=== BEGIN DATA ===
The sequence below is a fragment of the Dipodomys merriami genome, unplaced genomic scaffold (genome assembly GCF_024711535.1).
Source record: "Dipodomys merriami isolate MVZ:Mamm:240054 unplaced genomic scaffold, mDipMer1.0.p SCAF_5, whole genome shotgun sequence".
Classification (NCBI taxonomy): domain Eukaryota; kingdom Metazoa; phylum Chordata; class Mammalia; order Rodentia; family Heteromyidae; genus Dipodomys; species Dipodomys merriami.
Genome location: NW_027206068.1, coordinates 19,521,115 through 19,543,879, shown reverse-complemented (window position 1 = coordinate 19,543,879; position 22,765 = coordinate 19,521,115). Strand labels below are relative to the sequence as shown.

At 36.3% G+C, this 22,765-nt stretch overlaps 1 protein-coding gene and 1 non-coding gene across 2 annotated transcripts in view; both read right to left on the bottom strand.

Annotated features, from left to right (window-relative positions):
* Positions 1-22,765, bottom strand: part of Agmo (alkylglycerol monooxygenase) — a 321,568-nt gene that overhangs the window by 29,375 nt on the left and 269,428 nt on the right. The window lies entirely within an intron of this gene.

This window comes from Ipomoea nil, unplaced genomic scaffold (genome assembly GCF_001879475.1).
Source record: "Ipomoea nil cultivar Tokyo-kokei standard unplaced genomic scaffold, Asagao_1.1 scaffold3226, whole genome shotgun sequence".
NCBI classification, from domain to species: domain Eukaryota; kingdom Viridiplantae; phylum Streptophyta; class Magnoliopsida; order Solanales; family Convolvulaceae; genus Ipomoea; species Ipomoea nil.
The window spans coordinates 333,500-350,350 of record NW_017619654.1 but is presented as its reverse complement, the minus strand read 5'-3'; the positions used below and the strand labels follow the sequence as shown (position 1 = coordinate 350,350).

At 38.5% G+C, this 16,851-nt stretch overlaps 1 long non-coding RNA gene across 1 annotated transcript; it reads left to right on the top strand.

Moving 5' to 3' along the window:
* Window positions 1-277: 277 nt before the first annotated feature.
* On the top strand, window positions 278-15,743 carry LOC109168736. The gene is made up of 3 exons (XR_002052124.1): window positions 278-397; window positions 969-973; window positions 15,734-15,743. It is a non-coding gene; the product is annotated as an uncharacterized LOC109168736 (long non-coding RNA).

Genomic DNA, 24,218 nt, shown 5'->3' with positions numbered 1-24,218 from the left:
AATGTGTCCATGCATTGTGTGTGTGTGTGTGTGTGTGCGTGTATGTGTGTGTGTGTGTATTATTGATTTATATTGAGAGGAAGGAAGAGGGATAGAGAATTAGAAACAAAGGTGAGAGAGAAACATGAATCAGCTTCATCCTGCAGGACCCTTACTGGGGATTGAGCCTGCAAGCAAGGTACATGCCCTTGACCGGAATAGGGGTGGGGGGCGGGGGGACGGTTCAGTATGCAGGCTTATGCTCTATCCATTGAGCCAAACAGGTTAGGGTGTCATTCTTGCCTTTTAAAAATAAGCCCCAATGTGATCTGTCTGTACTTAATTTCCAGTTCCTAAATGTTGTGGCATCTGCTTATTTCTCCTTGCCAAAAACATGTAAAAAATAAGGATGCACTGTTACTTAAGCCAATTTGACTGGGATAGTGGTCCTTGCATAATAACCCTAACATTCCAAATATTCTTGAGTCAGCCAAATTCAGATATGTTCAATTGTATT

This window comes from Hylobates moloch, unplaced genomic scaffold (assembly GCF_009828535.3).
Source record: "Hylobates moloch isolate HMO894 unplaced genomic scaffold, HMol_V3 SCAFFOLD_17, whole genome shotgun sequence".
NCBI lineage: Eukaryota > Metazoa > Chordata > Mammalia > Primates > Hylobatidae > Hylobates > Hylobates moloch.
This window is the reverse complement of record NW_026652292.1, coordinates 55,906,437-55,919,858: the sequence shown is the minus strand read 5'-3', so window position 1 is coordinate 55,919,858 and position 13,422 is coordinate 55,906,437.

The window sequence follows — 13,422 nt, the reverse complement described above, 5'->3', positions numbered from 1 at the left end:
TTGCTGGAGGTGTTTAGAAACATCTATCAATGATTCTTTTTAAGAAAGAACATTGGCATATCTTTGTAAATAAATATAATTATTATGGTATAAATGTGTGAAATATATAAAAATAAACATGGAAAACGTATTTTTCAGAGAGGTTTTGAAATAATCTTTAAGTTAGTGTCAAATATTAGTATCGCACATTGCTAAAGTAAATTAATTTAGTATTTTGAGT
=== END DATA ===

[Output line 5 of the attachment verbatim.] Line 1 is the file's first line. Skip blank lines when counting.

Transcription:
At 36.3% G+C, this 22,765-nt stretch overlaps 1 protein-coding gene and 1 non-coding gene across 2 annotated transcripts in view; both read right to left on the bottom strand.